WIPO Arbitration and Mediation Center
ADMINISTRATIVE PANEL DECISION
Sanofi-aventis v. Vitaly Smolensky
Case No. D2007-0574
1. The Parties
The Complainant is Sanofi-aventis, Paris, France; Mrs. Rachel Mansuy, Sasnofi-aventis, Gentilly Cedex, France, represented by Bird & Bird Solicitors, France.
The Respondent is Vitaly Smolensky, Novokolomyachskiy Petersburg, Sankt-Peterburg, Russian Federation.
2. The Domain Name and Registrar
The disputed domain name <generic-plavix.com> is registered with Directi Internet Solutions d/b/a PublicDomainRegistry.Com.
3. Procedural History
The Complaint was filed with the WIPO Arbitration and Mediation Center (the “Center”) on April 16, 2007. On April 17, 2007, the Center transmitted by email to Directi Internet Solutions d/b/a PublicDomainRegistry.Com a request for registrar verification in connection with the domain name(s) at issue. On April 18, 2007, Directi Internet Solutions d/b/a PublicDomainRegistry.Com transmitted by email to the Center its verification response confirming that the Respondent is listed as the registrant and providing their contact details. The Center verified that the Complaint satisfied the formal requirements of the Uniform Domain Name Dispute Resolution Policy (the “Policy”), the Rules for Uniform Domain Name Dispute Resolution Policy (the “Rules”), and the WIPO Supplemental Rules for Uniform Domain Name Dispute Resolution Policy (the “Supplemental Rules”).
In accordance with the Rules, paragraphs 2(a) and 4(a), the Center formally notified the Respondent of the Complaint, and the proceedings commenced on April 23, 2007. In accordance with the Rules, paragraph 5(a), the due date for Response was May 13, 2007. The Respondent did not submit any response. Accordingly, the Center notified the Respondent’s default on May 16, 2007.
The Center appointed Richard Hill as the sole panelist in this matter on May 25, 2007. The Panel finds that it was properly constituted. The Panel has submitted the Statement of Acceptance and Declaration of Impartiality and Independence, as required by the Center to ensure compliance with the Rules, paragraph 7.
4. Factual Background
The Complainant owns various registered and common law trademarks for the string PLAVIX.
The Complainant uses those marks to market a pharmaceutical product.
The Respondent is using the contested domain name to point to a website that offers to sell various prescription pharmaceutical products, including the products marketed by the Complainant.
The Respondent does not have any licenses or other authorization from the Complainant to use the Complainant’s marks.
5. Parties’ Contentions
The Complainant made the following allegations:
The Complainant is a very large and well-known multinational pharmaceutical company present in more than 100 countries across 5 continents.
The Complainant has obtained trademark rights for PLAVIX in a large number of countries. The Complainant also registered numerous domain names worldwide containing the PLAVIX trademark, for example <plavix.com>, <plavix.net>, <plavix.ru>.
The Respondent’s registration consists of the Complainant’s trademark with the addition of the word “generic”and the gTLD “.com”.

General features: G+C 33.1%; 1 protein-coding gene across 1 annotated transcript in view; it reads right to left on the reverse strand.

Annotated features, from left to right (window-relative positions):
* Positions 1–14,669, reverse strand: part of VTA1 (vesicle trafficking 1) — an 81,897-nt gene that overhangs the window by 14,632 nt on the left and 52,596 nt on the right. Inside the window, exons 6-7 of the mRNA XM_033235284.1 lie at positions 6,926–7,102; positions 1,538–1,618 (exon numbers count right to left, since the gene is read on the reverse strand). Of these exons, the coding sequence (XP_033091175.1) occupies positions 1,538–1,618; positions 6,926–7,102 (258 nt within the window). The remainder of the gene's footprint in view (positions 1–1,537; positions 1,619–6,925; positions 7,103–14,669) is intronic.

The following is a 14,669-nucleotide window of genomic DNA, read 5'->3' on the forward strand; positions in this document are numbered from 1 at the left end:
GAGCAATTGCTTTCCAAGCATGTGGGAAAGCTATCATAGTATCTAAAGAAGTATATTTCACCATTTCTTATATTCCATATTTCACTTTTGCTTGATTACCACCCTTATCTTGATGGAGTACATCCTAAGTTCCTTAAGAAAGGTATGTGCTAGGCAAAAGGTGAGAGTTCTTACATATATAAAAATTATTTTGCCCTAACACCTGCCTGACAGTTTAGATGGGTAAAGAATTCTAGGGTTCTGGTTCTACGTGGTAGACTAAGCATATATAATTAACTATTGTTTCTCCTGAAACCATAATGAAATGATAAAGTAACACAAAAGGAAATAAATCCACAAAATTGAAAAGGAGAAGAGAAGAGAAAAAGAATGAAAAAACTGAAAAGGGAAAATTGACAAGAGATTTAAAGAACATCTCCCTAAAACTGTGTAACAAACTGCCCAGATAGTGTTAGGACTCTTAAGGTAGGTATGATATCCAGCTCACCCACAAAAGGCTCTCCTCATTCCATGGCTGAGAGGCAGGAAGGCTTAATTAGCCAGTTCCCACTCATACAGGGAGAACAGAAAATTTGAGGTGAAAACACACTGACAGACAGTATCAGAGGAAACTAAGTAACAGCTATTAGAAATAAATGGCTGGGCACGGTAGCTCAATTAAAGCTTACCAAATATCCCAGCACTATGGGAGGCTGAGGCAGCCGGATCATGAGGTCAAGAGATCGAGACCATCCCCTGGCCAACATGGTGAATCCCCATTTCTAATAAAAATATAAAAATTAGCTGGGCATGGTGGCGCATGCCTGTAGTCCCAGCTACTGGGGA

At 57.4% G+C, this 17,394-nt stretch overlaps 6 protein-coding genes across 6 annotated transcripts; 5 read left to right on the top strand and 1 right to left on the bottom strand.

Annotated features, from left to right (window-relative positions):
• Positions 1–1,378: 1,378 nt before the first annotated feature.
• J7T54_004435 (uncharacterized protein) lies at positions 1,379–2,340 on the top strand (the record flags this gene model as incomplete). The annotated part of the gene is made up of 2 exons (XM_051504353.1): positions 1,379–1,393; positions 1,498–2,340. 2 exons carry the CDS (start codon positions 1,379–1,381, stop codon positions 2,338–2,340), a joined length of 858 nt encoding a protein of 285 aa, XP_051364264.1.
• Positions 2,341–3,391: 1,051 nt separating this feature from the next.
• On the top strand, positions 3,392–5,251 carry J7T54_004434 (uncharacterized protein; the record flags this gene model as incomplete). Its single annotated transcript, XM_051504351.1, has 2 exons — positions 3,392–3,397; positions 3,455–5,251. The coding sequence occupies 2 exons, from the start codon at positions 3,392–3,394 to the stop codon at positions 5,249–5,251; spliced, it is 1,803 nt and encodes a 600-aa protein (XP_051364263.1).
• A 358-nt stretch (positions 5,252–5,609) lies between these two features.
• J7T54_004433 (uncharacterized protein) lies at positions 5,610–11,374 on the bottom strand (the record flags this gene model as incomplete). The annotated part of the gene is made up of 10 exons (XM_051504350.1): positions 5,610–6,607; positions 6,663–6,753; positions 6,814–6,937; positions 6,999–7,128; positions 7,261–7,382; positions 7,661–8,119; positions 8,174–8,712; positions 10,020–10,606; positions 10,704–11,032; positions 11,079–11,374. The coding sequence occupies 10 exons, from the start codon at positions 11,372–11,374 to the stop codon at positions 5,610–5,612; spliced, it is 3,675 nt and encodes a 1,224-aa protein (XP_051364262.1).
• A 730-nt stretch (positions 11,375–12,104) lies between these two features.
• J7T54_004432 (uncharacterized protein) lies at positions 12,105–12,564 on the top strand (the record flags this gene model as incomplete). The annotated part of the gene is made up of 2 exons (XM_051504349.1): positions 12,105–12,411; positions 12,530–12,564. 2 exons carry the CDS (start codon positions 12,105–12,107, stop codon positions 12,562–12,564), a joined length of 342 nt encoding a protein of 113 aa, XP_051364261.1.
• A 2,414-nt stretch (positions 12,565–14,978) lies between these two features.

A wide variety of panelists have considered that the addition of generic and/or descriptive words to trademarks is not sufficient to escape the finding of similarity and does not change the overall impression of the designations as being connected to the Complainant (see Sanofi-Aventis v. Direct Response Marketing aka DRM, WIPO Case No. D2005-0661; Sanofi-aventis v. Elizabeth Riegel and Andrew Riegel, WIPO Case No. D2005-1045; Telstra Corporation Ltd v. Peter Lombardo, Marino Sussich and Ray Landers, WIPO, Case No. D2000-1511; Pepsico Inc v. Pepsi SRL and EMS COMPUTER INDUSTRY, WIPO Case No. D2003-0696; Pepsico Inc v. Diabetes Home care and DHC services, WIPO Case No. D2001-0174; Sony Kabushiki Kaisha v. Kil Inja, WIPO Case No. D2000-1409; America Online Inc v. Chris Hoffman, WIPO Case No. D2001-1184).
The Complainant has prior rights in the trademark PLAVIX, which precede the Respondent’s registration of the domain name. There is no license, consent or other right by which the Respondent would have been entitled to register or use the domain name incorporating the Complainant’s trademark PLAVIX.
When connecting to the disputed domain name, the Internet user is redirected to a website, which address is “www.usapills-rx.net”, promoting a large number of pharmaceutical products such as Plavix, Xenical, Viagra or Levitra. Thus there is no doubt that the Respondent is aware that PLAVIX corresponds to a medical product and therefore to a trademark. Indeed, the Respondent would have not registered the disputed domain name if it had not known that PLAVIX was one of the world’s leading medicines.
The Respondent is using the domain name to offer and sell goods identical to or that compete with the Complainant and the Respondent’s site did nothing to disclaim any relationship with the trade mark owner. It did nothing to dispel any possible suggestion that it might be the trade mark owner, or that the website might be the, or an, official site of the Complainant. Therefore, the Respondent’s use does not satisfy the test for bona fide use established in prior WIPO decisions.